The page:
I did not wear blue on April 2nd. I decided that wearing blue, sans any mention of autism, would simply go unnoticed. I am not the best spokesperson for autism. If someone suspected I was wearing blue for autism, and asked me if I were, I would simply affirm.
What else should one do? I am not terribly assertive in person.
If wearing blue is for awareness, what are we making people aware of? The fact of autism, that it exists? If someone does not know that, then they are ignoring media. How would a media campaign reach them when the news cannot?
I agree with the critics that the crisis that requires awareness is the lack of assistance and accommodation for autistic adults. Our kids are supposedly helped by laws in the schools and maintained by their parents, but our adults often have trouble getting and holding jobs, which means trouble with housing and just plain living. I also agree that this starts with acceptance.
I did not find any red shoes that I liked that were affordable. I have messed up feet. I like the idea, but much like wearing blue, I cannot see that it will affect anything or that many would notice. A flyer would do better.
I will not wear anything about autism that has a puzzle piece on it.
My son is not a mystery to be solved. He cannot be cured. He is not a puzzle. He is whole. He is a kid, like any other kid, with more quirks to him than most. He is a person. The puzzle piece thing pisses me off no end.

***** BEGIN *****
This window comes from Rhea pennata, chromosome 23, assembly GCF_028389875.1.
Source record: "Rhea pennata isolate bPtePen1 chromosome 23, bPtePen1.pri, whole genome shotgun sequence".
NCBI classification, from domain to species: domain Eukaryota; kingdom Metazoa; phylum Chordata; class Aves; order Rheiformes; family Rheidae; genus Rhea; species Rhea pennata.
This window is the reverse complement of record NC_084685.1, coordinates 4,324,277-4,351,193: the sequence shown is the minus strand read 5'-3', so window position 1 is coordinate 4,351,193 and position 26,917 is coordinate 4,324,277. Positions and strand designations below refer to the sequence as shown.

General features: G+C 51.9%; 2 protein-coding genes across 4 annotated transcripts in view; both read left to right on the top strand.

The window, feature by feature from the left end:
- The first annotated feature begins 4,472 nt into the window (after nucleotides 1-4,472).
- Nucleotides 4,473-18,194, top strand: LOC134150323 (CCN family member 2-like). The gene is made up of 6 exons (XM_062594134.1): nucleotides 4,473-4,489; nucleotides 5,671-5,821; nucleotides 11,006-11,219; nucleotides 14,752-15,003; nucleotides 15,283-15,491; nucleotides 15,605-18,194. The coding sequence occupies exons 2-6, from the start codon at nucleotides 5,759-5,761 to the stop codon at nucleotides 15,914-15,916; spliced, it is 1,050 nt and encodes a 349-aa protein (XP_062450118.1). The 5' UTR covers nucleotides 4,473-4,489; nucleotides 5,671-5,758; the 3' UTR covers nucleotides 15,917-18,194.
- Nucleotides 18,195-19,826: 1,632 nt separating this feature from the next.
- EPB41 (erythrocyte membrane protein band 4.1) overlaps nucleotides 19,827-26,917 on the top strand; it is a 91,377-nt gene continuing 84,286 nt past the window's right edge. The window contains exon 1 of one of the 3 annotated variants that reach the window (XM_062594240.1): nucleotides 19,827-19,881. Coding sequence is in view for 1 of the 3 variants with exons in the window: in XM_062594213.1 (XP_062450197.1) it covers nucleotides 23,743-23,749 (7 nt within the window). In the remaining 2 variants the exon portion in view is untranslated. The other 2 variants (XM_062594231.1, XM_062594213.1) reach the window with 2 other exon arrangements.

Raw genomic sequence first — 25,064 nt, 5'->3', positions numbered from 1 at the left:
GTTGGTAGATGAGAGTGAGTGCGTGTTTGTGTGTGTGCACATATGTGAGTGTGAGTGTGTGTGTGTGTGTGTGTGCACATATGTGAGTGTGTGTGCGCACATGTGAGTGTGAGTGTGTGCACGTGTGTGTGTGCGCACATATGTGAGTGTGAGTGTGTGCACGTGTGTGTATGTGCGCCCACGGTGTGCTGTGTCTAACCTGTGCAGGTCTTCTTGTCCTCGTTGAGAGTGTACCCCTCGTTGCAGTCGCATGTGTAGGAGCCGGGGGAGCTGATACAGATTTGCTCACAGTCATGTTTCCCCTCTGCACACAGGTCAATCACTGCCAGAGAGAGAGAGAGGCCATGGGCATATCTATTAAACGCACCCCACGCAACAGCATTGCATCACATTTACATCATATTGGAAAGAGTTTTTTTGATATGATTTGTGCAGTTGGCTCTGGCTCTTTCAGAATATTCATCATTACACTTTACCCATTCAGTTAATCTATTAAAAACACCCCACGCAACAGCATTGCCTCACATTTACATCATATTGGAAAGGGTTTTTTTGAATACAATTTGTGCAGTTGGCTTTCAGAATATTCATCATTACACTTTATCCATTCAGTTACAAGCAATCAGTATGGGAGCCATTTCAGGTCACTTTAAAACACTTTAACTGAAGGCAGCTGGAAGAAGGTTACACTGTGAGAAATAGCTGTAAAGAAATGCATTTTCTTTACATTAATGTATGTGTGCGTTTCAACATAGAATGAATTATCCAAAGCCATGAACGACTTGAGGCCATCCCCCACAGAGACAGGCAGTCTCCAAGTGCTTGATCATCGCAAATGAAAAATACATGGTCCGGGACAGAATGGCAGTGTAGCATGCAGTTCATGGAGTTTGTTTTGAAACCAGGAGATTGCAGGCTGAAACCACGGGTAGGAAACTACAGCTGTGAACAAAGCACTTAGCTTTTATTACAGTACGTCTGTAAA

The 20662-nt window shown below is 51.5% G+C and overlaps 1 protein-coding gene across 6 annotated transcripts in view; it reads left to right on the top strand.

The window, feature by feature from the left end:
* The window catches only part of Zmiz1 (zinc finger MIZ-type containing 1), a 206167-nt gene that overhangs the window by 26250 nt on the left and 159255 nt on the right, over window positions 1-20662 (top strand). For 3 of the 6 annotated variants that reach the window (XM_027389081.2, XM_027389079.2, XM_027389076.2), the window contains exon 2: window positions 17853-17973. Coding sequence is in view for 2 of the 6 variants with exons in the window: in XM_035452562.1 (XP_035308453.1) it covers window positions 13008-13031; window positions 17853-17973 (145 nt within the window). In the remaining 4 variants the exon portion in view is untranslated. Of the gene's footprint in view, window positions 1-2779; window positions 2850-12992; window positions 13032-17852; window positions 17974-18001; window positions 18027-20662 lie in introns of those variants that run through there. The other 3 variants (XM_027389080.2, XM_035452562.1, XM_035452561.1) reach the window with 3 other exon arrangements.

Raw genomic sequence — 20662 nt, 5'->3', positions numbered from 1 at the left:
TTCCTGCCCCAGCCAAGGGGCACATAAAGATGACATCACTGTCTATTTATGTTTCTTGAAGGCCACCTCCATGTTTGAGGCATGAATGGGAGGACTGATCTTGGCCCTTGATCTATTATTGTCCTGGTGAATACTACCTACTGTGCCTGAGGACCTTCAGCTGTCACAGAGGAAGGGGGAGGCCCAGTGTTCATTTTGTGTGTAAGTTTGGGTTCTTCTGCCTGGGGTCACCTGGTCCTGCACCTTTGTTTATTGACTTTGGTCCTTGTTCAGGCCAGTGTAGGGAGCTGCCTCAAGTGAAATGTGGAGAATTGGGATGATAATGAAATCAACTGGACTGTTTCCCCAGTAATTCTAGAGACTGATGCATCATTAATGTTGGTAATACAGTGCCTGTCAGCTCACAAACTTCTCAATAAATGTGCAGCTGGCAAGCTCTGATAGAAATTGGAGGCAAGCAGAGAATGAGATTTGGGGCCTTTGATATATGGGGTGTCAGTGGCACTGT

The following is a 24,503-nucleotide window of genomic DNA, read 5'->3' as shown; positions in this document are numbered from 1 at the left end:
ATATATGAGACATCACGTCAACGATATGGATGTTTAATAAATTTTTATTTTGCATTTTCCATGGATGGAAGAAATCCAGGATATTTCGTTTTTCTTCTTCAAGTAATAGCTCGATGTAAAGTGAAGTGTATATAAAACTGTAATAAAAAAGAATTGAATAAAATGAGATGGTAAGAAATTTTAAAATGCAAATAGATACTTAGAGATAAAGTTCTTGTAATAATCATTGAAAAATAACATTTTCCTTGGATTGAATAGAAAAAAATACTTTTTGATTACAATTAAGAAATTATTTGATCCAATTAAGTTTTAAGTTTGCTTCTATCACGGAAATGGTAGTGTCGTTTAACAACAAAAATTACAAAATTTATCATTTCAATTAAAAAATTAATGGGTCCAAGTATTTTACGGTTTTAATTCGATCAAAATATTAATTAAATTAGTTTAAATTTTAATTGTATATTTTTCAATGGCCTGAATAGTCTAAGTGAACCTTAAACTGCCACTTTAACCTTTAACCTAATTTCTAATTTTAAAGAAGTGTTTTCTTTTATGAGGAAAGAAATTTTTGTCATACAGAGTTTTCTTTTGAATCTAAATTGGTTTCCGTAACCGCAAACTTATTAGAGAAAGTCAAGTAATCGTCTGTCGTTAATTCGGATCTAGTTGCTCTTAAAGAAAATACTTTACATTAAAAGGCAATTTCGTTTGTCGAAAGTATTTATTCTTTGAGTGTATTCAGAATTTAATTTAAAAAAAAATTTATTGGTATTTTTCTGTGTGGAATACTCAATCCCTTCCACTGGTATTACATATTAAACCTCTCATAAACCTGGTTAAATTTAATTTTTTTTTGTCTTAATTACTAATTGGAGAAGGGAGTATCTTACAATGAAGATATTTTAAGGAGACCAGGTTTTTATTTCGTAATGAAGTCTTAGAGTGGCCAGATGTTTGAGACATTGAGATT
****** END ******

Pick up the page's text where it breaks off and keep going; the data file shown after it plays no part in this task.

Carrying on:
I am not saying that the whole world needs to speak literally and hush up and dim the lights to accommodate my son. I think if he could find a job where he could wear sunglasses and his earplugs that would be fantastic. If he could work in the fields he is interested in, his employer would be very happy and I suspect would accommodate him simply because his productivity would be through the roof. I think if people stopped making fun of or ostracizing those who are different, it would make the future look brighter for him and everyone else. How many differently abled people end up with mental illness for what they suffer with therapies or bullying or lack of acceptable basic housing or food or jobs? Employment is where we need the most help, employment and social services.
I want his basic human rights respected. He cannot do things the way his sister does, nor react like her. As my firstborn, he is normal to me. In fact, he and I are alike in some ways. I get him. I really know where he is coming from. So I don’t see anything wrong with him. It all makes sense to me.
I don’t know what to do for autism awareness or autism acceptance, though I am glad there is a day or a month dedicated to it. I do know that Autism Speaks will never speak for me. Their name is trashed, and I want nothing to do with them even if they start acting human. Too little, too late. How I wish their charity went to the current issues and not eradicating perfectly good people from the gene pool.
Does my son remember what his father said about him? Or why his father would beat him? Would wearing blue have changed anything? Would the message put out by Autism Speaks have motivated his father to accept his quirks and tantrums and sensory issues and commit to helping him learn coping skills via positive methods? I don’t think so. I think Autism Speaks would have seen his father as a victim, justified with their sympathy in any horrific reaction. My son is not a burden. He is a potential, like any kid.
My son is my son. He is fantastic. I don’t know what he would be like if he were not autistic. He would not be him.
Happy Autism Acceptance Month.